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When I was seventeen years old, my dad had won from the insurance company he worked for. So, he packed up our family and we took a road trip to Colorado.
During our first day, our gang boarded the resort bus. A man overheard our family talking and jokingly turned to me and said, “What planet are you from?”
He was referring to how we talked.
Yes, I grew up in the Deep South where the accents are thicker than molasses.
While I know this man was trying to be funny, he had no idea how his words stung a young girl’s heart.
Between my accent, the stigma of being from the South (and a blonde), and being raised without a lot of money, I held a very painful belief about myself.
I wasn’t smart enough.
No one wants to feel stupid, so I got to work.
I needed to prove to the world that I was an intelligent woman.
And, I worked hard to be smart.
I was a member of the Beta Club. I was nominated “most likely to succeed” in middle school. I graduated nursing school with honors and became a critical care nurse. I graduated Summa Cum Laude from Boston University and had a wall full of certificates and awards. I even lost that thick Southern drawl (which is charming, by the way).
Yet, none of those things changed how I felt about myself.
It’s like the time I lost a ton of weight and still felt fat.
When you’ve thought something about yourself for a long time, you fail to realize that it’s a bunch of words in your head that you’re now believing.
How you see yourself is shaping your choices and life. Shape it beautifully and well.
Thinking I wasn’t smart led me to do some stupid things.
The irony, right? But, that’s how it works. We’ll always prove what we believe to be true.
For example, I’d never speak up in class, so I never gave myself the experience of sharing my ideas with others.
I felt intimidated around people who I believed to be smarter than myself (which was basically everyone), so I didn’t give myself the opportunity to surround myself with incredible people.
Then, to prove myself to others, I read books and took courses that I wasn’t interested in but I thought would make me appear “smarter.” What it did was make me miserable.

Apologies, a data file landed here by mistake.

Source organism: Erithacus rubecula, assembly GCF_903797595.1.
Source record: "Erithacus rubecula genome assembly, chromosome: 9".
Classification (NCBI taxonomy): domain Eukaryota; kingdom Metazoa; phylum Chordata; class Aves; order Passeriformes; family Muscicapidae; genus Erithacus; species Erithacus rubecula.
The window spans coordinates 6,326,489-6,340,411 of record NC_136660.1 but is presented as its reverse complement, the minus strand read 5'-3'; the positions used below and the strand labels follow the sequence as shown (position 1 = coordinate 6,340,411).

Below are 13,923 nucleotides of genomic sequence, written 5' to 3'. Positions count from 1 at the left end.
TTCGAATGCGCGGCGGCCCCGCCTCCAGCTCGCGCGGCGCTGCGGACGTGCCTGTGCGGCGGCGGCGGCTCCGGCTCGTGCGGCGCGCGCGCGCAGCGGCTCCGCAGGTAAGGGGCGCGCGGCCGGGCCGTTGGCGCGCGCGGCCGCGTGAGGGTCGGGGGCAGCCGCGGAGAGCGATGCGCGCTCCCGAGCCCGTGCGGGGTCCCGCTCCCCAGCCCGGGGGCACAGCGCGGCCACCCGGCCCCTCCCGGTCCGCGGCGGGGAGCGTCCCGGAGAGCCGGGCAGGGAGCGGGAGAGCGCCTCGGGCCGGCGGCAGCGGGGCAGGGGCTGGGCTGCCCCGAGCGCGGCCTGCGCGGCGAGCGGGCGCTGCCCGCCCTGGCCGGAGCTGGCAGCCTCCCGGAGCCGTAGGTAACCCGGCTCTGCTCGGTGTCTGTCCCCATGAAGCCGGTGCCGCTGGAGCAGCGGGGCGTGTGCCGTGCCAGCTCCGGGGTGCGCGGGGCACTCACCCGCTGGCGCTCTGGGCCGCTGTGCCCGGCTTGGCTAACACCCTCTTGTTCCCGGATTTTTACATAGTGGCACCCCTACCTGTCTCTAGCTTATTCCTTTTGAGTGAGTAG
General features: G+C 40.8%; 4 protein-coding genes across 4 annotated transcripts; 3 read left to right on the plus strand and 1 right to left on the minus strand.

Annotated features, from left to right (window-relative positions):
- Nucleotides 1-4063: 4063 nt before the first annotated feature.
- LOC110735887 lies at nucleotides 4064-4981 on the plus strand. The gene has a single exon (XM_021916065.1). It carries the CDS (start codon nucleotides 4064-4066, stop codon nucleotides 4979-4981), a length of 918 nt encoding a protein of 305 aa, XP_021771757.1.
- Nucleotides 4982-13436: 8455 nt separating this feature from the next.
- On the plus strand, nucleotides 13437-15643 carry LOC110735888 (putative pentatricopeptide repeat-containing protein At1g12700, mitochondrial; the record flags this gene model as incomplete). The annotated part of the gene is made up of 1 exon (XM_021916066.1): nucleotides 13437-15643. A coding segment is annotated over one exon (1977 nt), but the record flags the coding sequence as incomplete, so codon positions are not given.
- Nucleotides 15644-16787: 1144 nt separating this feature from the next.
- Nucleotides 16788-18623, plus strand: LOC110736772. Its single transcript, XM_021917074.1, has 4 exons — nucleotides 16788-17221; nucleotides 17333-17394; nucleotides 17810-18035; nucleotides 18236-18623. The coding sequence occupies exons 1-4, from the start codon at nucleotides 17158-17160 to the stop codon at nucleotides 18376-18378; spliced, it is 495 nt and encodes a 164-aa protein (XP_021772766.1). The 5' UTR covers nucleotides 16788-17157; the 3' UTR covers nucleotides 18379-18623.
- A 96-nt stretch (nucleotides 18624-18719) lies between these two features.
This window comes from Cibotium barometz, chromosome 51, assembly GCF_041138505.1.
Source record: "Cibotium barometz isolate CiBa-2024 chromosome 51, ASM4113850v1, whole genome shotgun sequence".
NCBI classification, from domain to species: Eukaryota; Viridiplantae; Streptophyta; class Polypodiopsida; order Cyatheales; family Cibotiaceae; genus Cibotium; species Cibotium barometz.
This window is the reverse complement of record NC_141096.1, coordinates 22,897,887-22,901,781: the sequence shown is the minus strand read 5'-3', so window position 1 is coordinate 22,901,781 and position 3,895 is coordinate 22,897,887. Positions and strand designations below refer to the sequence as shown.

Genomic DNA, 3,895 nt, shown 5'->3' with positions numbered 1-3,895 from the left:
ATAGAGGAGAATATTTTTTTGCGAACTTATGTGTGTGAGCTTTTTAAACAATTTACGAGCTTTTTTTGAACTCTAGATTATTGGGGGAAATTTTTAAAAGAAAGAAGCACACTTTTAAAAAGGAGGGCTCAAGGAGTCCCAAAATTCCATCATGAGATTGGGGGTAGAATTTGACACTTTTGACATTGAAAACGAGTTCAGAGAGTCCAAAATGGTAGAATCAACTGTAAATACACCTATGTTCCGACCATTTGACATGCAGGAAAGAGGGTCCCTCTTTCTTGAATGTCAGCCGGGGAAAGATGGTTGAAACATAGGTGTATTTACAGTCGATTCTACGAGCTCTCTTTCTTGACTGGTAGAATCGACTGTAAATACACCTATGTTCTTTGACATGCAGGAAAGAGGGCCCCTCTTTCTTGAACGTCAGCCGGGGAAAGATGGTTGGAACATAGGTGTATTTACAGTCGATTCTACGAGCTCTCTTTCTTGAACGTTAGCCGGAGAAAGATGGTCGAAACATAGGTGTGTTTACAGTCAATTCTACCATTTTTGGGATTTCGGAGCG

I even dragged my 8-year-old daughter to a physics lecture about the black hole theory because at least I could make her smart, right? So crazy. Looking back, we’d had a much better time seeing a great movie and getting ice cream.
As you can see, in my effort to gain outside validation and impress the world, I was moving further and further away from the woman I wanted to be.
My mentor, Martha Beck, said something that blew my mind.
Have you ever had someone come along and say something that challenges your entire world? That’s what happened the day I heard Martha Beck say this:
“You get to decide what you believe about yourself.”
A lightbulb moment.
A grand epiphany.
The beginning of a whole new chapter.
All these years, I had wanted the world to tell me I was smart, but even when I was recognized for my intellectual abilities, it wasn’t enough.
So, as soon as I heard her say this, I pulled out a piece of paper and wrote down what I believed about myself.
I’m not as smart as others.
I’m a hard worker.
I’ll always have to deal with my weight.
I’m a people pleaser.
I’m not organized.
I don’t know how to manage money.
I’ll always struggle with money.
I’m not that beautiful.
I filled a whole page with my self-opinion.
It was a mixed bag of beliefs— some were good, most were terrible.
When I looked at the negative opinions I held about myself, I asked,
Would I choose to believe this?
The answer was “hell no.”